Analysing terrain data
The exposure grade does not take into account objective hazards (stone fall, seracs, etc) but only the consequences of the skier falling.
Low Exposure (E1): Exposure is limited to that of the slope itself. Getting hurt is still likely if the slope is steep and/or the snow is hard.
Medium Exposure (E2): As well as the slope itself, there are some obstacles (such as rock outcrops) which could aggravate injury.
High Exposure (E3): In case of a fall, death is highly likely.
Extreme Exposure (E4): In case of a fall, the skier faces certain death.
From the lowest backcountry gate on the skier’s righthand side of the mountain (along Rendezvous Trail just past Bivouac), descend through a sparsely treed face before being funneled into a long chute.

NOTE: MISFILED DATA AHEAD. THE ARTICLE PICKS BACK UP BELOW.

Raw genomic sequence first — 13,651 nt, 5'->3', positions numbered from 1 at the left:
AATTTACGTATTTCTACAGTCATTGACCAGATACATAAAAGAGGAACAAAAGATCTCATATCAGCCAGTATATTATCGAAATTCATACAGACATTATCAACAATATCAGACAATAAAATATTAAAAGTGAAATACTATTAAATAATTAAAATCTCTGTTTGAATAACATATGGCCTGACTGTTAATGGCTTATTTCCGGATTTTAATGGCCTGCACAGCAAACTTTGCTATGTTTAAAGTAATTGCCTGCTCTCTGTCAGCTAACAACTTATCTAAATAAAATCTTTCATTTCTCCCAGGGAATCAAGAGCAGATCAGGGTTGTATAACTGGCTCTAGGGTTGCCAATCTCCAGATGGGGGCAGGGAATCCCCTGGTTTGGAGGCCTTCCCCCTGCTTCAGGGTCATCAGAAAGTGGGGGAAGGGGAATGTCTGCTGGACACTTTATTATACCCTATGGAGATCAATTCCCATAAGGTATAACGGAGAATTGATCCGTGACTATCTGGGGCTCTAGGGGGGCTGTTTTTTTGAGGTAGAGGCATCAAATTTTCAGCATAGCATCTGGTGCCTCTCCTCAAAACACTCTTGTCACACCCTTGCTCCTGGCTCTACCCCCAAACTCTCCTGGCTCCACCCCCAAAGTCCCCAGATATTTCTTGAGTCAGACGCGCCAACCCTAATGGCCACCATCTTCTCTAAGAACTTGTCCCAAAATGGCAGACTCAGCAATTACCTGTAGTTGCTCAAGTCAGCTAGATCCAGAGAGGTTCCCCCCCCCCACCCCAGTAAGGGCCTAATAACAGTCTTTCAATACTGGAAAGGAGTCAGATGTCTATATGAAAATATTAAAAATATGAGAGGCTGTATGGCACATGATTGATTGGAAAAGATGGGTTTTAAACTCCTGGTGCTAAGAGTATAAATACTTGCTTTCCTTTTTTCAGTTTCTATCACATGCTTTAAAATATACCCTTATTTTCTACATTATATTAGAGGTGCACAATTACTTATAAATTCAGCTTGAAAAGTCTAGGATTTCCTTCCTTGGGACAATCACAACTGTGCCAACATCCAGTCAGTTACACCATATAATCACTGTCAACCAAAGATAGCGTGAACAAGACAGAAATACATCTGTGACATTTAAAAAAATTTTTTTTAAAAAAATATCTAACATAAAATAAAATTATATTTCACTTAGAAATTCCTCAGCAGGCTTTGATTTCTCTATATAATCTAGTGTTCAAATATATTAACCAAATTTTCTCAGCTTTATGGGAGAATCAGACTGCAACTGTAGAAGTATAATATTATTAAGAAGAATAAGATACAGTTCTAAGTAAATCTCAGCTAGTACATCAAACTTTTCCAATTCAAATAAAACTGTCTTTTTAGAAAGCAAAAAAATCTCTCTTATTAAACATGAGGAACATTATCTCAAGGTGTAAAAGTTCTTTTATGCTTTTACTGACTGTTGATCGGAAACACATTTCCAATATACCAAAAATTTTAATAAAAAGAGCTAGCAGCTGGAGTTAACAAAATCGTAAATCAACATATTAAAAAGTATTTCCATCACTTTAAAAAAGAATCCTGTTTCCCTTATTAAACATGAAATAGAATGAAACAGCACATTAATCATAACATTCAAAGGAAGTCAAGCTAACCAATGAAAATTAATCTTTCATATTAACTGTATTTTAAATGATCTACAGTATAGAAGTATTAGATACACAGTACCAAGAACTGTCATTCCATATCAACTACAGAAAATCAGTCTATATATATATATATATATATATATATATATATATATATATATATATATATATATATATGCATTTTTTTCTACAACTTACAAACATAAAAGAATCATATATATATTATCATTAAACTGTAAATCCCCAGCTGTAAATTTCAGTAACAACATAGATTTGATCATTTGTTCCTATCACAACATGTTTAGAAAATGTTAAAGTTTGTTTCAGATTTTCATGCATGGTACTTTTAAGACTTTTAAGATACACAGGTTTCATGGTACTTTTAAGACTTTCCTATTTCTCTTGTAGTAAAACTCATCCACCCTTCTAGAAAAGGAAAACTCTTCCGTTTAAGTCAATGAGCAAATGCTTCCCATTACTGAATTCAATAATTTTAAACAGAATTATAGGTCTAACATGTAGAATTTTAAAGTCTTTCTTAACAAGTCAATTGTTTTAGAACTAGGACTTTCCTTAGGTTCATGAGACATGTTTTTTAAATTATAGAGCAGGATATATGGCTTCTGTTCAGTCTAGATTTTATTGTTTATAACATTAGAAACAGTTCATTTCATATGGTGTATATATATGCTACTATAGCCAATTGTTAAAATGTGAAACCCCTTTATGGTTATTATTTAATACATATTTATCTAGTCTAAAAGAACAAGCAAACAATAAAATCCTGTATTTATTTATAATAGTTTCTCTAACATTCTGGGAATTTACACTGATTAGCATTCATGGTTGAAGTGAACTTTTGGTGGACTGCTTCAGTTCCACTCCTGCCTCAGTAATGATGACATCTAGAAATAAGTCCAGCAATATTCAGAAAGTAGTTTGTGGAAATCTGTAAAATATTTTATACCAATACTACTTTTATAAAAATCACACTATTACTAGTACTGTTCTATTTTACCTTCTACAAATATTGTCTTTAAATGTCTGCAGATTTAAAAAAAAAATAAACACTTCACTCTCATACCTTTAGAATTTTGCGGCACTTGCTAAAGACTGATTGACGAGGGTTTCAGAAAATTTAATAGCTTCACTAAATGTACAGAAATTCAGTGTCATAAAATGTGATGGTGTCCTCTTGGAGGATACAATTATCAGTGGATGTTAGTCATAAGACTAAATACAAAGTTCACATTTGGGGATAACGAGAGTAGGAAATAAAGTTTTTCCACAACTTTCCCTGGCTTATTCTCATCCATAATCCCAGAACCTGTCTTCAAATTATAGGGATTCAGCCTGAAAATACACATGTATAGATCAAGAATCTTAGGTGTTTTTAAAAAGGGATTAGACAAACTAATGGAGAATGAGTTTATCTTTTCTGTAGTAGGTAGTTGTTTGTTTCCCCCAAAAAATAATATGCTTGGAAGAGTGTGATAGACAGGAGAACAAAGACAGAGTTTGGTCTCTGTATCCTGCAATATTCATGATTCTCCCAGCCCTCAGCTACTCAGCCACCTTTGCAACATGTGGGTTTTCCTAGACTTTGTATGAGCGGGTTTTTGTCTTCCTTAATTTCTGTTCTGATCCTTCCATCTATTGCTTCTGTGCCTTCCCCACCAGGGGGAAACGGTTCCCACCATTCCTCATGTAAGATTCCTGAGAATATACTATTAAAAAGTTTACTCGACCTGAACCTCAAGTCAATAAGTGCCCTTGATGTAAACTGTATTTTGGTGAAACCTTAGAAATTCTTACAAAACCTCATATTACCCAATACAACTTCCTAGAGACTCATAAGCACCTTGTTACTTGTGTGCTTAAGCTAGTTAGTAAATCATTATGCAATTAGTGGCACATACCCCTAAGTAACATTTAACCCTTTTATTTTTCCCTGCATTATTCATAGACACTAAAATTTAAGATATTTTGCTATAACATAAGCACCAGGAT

This run is a quick sneak into the bottom of Rock Springs Canyon, and in the right conditions makes for a quick and easy lap.
So Why Not? Well, for starters stray too far to the skier’s right, and you’ll find the top edge of Rock Springs Buttress.
Rock Springs Buttress is a massive cliff wall ranging around 500 feet tall.
It is easy to be lured into fresh tracks, but in this case be very careful wandering too far right.
Stick to the chute and you’ll be much happier.
As you exit the chute, you’ll find yourself dumped into Rock Springs Canyon, where you can hop onto the traverse back to the Resort.